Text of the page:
She takes my plate and empty mug behind the counter and washes them in the small sink. The water cascades over the dishes. I’ve already scavenged every crumb, but my saliva still smears their surfaces. She says, “No one except the nurses know. The pupae are accessible, though. You can’t get into their caverns, but you can slip your antennae or forelegs into these sleeves and touch the ones in the isolettes close to the incubator walls. Red soldiers guard the maternity wings.”
She closes the boulangerie and we light cigarettes and scoot on my stolen Vespa to the hospital tunnels. The air is steamy-warm here and stinks of runny dung and shaved coconut. We lean the scooter against a polished wall and walk into the incubation viewing room.
On the opposite side of the dragonfly wing window, hundreds of eggs pulse in clay isolettes.
“Dans quelques semaines, all those eggs will have – euuuu, éclos. What is the word?”
I cup my tarsi and make a motion of something falling apart. “Hatched?”
“Hatched, okay. Oui. Bientôt.”
“So doesn’t the queen just lay more eggs?”
“She can, that’s not the problem. Their species, the red ones—they can’t do anything but fight. They can’t find food or even eat it on their own. Something about their mouths. So they steal larvae who’ll grow up and do it for them.”
I stand on my back legs and slip my front four into the sleeves in the glass wall. They coat my tarsi in wet slime. Mucous-lined spiderweb sleeves. Hot new item at Gucci and Versace this season. I lift the closest pupa in my arms. The nametag on the side of her isolette reads, “Elizabeth Diane May (T-7747).” I turn her translucent body over and see two protrusions from the back of her thorax. Wings breaking through exoskeleton.
“Hey, look. This one’s going to be a queen,” I say.
The barista’s thousands of eyes widen. She presses herself against the venous dragonfly window. “Quand ils trouvent ses ailes,” she says, “ils vont la noyer dans une flaque lors de la prochaine pluie.”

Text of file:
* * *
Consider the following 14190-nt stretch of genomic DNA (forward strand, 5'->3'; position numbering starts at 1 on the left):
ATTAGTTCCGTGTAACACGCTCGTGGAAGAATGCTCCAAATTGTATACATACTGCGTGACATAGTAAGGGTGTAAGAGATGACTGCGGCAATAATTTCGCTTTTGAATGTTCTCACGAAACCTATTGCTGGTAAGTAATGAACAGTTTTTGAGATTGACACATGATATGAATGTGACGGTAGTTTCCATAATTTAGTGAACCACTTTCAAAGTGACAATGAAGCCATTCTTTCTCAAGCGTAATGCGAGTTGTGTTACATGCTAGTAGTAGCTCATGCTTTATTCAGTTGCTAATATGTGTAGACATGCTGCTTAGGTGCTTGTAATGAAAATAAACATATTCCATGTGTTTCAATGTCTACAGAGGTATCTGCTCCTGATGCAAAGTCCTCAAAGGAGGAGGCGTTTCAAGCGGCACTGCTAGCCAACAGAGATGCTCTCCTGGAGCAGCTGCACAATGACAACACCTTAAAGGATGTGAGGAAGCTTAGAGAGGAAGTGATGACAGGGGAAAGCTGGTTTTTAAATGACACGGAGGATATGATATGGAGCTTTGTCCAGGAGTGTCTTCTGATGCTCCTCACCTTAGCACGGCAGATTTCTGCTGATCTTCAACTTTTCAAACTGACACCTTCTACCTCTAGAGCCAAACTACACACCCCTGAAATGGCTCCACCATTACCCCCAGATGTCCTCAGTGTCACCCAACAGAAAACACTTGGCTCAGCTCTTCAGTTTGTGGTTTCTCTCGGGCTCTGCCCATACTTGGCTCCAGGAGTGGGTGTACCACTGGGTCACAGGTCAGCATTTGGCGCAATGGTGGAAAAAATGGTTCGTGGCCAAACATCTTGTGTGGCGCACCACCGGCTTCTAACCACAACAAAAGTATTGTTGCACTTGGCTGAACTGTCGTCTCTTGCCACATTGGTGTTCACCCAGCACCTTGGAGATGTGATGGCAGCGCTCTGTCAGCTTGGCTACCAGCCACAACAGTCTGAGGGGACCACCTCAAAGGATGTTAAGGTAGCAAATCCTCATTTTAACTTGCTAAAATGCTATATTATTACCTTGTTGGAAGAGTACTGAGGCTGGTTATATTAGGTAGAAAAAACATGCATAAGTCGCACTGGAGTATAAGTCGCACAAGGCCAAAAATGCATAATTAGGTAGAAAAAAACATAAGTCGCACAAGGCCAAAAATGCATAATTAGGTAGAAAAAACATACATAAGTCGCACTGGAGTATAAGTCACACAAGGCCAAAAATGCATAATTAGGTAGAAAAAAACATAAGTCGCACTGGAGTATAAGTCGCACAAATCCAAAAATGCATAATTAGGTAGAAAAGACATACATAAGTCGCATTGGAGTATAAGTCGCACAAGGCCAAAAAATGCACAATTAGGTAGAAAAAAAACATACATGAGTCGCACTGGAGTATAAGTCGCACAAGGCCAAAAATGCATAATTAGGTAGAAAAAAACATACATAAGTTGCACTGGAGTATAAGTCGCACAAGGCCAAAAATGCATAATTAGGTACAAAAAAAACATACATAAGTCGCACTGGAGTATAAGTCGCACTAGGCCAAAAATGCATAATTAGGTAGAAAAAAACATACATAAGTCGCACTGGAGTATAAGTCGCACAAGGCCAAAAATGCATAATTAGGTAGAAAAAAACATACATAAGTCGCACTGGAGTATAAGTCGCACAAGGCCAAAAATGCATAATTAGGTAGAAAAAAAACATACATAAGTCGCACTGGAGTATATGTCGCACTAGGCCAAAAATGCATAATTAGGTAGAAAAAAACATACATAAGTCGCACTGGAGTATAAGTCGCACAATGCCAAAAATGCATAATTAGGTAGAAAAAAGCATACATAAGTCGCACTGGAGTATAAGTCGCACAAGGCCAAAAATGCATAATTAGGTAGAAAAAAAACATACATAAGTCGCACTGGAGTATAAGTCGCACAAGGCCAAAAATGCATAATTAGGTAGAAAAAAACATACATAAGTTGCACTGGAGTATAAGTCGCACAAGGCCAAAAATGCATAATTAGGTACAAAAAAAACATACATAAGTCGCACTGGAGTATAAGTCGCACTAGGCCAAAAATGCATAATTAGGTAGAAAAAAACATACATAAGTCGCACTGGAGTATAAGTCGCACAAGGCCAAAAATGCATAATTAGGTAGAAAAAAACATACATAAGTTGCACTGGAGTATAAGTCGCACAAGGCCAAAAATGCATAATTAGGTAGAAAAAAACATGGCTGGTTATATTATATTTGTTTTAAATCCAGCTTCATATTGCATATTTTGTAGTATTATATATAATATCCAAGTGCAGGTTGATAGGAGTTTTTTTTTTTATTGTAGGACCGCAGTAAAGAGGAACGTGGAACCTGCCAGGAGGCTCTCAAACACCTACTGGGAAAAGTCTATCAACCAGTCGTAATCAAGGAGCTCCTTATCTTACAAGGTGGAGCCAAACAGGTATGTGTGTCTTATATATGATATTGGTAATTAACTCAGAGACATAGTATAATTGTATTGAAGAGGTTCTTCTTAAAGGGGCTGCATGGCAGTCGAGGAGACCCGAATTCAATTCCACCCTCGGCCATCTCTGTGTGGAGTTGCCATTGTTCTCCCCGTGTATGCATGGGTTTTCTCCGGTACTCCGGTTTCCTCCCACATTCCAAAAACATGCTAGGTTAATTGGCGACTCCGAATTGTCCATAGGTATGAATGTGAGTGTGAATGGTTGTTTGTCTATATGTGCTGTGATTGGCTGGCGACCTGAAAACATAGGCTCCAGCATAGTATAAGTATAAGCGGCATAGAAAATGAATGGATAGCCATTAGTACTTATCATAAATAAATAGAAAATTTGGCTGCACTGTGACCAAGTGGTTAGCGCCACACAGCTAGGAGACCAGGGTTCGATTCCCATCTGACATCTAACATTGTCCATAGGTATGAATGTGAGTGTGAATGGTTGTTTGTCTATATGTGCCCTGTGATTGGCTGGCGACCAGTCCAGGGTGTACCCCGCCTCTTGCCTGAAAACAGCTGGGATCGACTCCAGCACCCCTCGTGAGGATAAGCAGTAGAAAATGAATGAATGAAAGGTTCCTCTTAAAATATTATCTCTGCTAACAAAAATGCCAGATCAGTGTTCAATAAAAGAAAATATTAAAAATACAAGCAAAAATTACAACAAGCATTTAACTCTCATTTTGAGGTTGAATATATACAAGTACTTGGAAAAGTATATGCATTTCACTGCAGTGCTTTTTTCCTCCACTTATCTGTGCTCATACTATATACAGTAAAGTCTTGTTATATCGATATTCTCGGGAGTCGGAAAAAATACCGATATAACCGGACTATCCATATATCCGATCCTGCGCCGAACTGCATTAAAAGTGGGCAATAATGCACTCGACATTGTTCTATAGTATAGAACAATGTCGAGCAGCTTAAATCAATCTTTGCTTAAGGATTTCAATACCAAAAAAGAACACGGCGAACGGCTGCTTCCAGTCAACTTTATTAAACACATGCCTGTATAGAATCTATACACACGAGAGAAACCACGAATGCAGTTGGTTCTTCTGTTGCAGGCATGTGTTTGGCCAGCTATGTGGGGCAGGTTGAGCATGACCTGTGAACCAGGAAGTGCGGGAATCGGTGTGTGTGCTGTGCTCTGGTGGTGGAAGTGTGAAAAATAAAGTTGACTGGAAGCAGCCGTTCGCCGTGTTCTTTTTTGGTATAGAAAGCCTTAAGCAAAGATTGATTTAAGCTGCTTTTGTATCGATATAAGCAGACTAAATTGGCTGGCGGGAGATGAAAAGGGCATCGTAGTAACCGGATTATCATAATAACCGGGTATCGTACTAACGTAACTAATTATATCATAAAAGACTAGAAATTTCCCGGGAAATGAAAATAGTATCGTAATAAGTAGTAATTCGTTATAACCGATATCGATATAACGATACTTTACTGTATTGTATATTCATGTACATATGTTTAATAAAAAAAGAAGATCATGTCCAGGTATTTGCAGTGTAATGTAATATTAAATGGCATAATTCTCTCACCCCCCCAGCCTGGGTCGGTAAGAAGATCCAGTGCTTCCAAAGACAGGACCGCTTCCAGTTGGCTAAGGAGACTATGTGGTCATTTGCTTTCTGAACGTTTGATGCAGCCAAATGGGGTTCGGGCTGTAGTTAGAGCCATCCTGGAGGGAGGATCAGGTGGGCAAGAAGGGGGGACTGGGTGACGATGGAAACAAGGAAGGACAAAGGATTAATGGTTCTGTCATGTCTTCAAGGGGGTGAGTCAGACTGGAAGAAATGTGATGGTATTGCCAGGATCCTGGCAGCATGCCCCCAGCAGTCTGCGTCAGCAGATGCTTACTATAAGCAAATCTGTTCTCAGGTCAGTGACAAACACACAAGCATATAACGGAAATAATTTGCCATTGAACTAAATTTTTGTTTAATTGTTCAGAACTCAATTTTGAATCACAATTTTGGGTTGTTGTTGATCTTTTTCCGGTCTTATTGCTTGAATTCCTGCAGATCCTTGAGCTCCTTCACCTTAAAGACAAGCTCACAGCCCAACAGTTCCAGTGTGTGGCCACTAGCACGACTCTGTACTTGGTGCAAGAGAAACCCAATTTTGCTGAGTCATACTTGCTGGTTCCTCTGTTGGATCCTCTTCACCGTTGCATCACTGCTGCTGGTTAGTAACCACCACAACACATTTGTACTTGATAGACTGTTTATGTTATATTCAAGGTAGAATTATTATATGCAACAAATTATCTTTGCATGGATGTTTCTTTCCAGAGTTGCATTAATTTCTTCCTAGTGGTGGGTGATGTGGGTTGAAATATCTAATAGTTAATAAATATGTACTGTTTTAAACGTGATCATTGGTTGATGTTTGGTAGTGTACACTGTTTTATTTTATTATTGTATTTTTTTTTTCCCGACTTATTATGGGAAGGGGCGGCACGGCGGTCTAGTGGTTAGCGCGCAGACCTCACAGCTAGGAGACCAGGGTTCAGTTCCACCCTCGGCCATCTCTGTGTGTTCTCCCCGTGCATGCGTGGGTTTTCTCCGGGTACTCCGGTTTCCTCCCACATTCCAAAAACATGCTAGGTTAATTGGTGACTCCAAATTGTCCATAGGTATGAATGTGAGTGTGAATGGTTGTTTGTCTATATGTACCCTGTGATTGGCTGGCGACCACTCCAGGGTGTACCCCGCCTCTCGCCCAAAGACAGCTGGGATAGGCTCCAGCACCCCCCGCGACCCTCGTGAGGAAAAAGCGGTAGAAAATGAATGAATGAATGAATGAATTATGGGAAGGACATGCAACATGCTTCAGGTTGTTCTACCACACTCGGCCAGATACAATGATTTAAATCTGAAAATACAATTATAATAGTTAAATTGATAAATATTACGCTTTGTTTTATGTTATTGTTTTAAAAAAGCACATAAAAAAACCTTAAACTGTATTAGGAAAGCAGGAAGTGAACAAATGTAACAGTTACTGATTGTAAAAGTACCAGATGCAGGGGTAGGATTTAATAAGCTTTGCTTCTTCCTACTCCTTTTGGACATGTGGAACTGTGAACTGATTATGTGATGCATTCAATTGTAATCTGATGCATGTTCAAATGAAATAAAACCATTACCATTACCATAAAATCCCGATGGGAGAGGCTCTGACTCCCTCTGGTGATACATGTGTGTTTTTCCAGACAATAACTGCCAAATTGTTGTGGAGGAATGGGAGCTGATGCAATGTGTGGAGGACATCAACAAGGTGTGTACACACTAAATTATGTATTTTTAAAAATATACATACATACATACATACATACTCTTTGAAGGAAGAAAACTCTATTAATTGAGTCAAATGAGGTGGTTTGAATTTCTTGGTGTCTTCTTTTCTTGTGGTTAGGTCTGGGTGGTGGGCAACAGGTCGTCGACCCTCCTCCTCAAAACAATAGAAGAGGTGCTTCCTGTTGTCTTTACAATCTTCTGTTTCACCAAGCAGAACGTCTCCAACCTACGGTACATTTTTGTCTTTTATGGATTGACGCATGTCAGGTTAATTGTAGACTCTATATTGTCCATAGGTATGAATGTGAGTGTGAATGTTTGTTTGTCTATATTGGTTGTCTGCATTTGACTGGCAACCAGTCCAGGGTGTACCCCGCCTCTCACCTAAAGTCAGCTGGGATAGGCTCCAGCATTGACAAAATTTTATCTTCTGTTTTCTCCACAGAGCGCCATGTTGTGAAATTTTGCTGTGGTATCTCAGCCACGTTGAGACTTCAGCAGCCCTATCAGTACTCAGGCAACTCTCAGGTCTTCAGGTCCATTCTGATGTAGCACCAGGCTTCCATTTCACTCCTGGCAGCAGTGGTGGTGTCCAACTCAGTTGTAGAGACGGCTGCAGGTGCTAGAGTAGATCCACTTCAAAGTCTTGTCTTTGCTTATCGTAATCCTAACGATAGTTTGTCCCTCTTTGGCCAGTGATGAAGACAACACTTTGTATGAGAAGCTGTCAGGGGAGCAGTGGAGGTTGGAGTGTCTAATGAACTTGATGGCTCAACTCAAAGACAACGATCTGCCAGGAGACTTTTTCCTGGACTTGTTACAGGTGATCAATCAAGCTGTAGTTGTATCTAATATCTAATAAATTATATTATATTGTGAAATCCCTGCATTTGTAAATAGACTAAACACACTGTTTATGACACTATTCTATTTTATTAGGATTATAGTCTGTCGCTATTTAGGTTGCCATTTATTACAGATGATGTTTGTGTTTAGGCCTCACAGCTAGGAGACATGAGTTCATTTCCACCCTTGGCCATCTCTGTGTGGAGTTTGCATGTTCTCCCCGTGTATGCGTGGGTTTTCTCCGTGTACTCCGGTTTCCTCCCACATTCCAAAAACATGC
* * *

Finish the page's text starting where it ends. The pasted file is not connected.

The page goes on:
“They’ll drown her in a puddle?”
“They’ll chew off her face and drown her dead, monsieur.”
Step one: find a nurse.
Step two: steal her face and keys.
Step three: stay calm. Do not shuffle your tarsi. Do not breathe audibly. Do not speak. Infiltrate the maternity ward of the anthill. Locate the isolette of Elizabeth Diane May. Unlock the isolette and wrap the baby in a towel. Cradle her in your arms and steal out. Ignore the barista when she asks, “C’est quoi ce bordel? Merde!”
Step four: scurry.
I burst out of the top of the anthill in a flurry of the finest white bunker sand, out into the sunlight. Dodge the soldier that dives at me. Skitter across the patio as L’Armée Royale pours forth from the mouth of the tunnels and swarms after me. After me and Elizabeth’s cocoon, five by five, hurrah, hurrah. Must save this pupal princess. Soldiers fill the crevices between patio stones. Moss and mulch are beaten flat beneath their tarsi.
They surround me. Strike. Rip the pupa from my legs and pin me face down on the concrete. One soldier grips my head between her mandibles. Their blades shear off a bit of skin. The soldier giggles. Squeezes harder.
Two soldiers toss Elizabeth’s cocoon back and forth, smoking cigarettes.
A general brings her face inches from mine. Her compound eyes reflect thousands of tiny Tonys, fracture me into segments. She says, “Par la puissance de Sa Majesté la Reine Suzanne II—vive la Reine!—vous êtes chargé d’enlèvement d’enfant et l’assassinat d’un fonctionnaire medical.” Her mandibles fly into a frenzy of clicks and clacks as a shadow passes over her troops behind her. “La peine encourue pour ce crime est la décapitation.”
Albino crow swoops down and pecks the ant holding me. The lieutenant explodes in a splash of jelly and exoskeletal shrapnel. Queen Suzanne II’s general reaches for her rose thorn spear, but in a flash of white feathers and a gulping noise, she disappears. Killed in the line of duty. The other soldiers throw thorns and pebbles and walnut shells; some of them scatter. I hear harried shouts and the rustle of gargantuan wings. A distinct smell of cabernet sauvignon and piss. I think the piss emanates from dismembered ant corpses, but realise after a moment that I’ve wet myself, the stain spreading across my crotch. The leviathan’s shadow falls on me. I roll over. In its beak rests Elizabeth Diane May, pupal stage. The crow cocks its head, swallows, hops backward twice, shakes out its wings, and ascends to the clouds.
I am a pismire.
Step one: get in the shower and scrub yourself with lavender.